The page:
A Multicomponent Intervention to Increase Peer-Directed Communication in Head Start Children

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Abstract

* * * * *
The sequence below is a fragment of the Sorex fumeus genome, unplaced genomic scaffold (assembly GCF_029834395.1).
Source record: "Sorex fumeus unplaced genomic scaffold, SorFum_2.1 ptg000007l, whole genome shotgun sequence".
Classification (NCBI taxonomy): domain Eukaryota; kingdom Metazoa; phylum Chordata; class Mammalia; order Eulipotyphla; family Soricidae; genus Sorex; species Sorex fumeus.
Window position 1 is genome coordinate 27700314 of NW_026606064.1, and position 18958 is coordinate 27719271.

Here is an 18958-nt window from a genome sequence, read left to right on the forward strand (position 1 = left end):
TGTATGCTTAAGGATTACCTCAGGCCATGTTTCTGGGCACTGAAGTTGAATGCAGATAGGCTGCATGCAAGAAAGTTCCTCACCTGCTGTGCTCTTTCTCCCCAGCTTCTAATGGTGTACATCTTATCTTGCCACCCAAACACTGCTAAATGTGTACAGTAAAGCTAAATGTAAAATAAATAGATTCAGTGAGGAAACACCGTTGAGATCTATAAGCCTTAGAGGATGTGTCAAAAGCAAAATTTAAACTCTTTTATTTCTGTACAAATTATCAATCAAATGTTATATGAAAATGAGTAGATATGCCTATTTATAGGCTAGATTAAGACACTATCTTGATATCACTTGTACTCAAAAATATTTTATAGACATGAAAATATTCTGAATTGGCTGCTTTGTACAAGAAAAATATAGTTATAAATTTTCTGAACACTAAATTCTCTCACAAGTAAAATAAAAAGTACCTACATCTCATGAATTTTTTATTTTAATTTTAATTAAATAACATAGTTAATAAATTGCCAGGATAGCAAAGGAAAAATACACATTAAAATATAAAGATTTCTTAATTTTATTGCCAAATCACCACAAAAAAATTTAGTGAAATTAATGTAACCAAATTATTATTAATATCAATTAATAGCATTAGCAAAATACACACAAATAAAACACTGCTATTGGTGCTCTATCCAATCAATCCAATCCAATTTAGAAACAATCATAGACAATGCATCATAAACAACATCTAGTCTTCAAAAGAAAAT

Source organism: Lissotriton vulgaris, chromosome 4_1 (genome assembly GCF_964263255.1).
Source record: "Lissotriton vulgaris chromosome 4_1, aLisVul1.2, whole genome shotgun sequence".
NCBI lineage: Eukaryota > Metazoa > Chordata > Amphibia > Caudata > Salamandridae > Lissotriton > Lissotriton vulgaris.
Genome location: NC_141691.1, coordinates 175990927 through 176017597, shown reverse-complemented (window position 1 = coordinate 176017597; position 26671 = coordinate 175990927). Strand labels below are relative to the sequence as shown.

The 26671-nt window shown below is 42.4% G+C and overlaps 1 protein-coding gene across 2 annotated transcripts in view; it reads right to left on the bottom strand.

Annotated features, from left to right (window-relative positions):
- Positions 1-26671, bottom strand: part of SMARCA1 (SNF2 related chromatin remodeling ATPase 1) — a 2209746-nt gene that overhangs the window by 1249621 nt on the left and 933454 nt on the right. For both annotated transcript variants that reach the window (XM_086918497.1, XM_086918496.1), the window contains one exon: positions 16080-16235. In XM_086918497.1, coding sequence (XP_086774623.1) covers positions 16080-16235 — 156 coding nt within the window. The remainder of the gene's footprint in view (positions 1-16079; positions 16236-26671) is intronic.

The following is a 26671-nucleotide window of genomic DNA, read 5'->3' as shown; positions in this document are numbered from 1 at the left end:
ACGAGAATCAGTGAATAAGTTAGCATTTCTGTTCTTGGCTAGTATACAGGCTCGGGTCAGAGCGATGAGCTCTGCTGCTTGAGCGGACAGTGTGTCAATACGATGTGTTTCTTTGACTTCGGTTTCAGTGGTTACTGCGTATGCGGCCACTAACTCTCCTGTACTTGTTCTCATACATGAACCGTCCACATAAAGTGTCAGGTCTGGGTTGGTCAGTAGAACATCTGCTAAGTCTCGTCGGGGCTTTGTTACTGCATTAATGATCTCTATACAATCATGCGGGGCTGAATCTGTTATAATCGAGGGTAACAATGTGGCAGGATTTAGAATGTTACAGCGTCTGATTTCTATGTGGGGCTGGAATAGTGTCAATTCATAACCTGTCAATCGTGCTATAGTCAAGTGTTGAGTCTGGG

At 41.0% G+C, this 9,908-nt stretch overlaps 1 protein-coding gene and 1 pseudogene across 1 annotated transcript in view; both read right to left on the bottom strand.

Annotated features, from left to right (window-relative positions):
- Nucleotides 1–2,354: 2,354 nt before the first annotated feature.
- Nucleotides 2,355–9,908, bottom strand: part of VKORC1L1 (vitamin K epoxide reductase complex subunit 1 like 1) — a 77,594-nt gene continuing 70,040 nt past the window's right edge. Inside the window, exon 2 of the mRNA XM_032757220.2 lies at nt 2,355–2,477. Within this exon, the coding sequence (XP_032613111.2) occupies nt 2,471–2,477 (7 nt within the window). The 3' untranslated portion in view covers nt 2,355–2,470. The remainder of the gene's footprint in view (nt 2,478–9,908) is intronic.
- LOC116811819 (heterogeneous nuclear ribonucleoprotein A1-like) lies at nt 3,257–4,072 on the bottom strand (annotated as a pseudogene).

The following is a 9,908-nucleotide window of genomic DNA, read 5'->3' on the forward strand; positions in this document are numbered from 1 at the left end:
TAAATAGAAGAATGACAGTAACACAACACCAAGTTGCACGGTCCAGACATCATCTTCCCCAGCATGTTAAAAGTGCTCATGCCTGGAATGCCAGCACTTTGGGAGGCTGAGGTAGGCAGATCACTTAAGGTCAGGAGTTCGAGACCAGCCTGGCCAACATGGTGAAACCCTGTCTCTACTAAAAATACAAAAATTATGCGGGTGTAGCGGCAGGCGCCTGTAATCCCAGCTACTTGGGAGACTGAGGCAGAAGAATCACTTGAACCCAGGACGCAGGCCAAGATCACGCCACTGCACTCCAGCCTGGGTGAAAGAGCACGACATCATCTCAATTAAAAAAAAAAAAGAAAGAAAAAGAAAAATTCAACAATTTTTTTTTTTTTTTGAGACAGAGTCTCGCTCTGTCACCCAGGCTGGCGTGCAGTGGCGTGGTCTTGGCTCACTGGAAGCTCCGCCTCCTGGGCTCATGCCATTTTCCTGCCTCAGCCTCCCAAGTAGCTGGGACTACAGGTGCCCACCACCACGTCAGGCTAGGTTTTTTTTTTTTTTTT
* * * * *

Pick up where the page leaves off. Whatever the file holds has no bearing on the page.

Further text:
The effects of a multicomponent intervention strategy to increase peer-directed social communication in eight Head Start children at risk for poor language and social skill development were examined. The intervention consisted of three components: (a) a planning period, including reading a storybook that illustrated the play theme and use of the social pragmatic communication strategies, practice using vocabulary to be used in play, and choosing roles for the thematic activity; (b) a 10-min play session in which the interventionist coached children to interact while they played with the thematic related toys; and (c) a brief reporting period in which children reviewed their use of the social pragmatic strategies and specific vocabulary. A multiple-baseline design across dyads with pre- and postgeneralization probes was employed. Children increased their use of peer-directed communication over baseline levels, target vocabulary words, and other social pragmatic skills.

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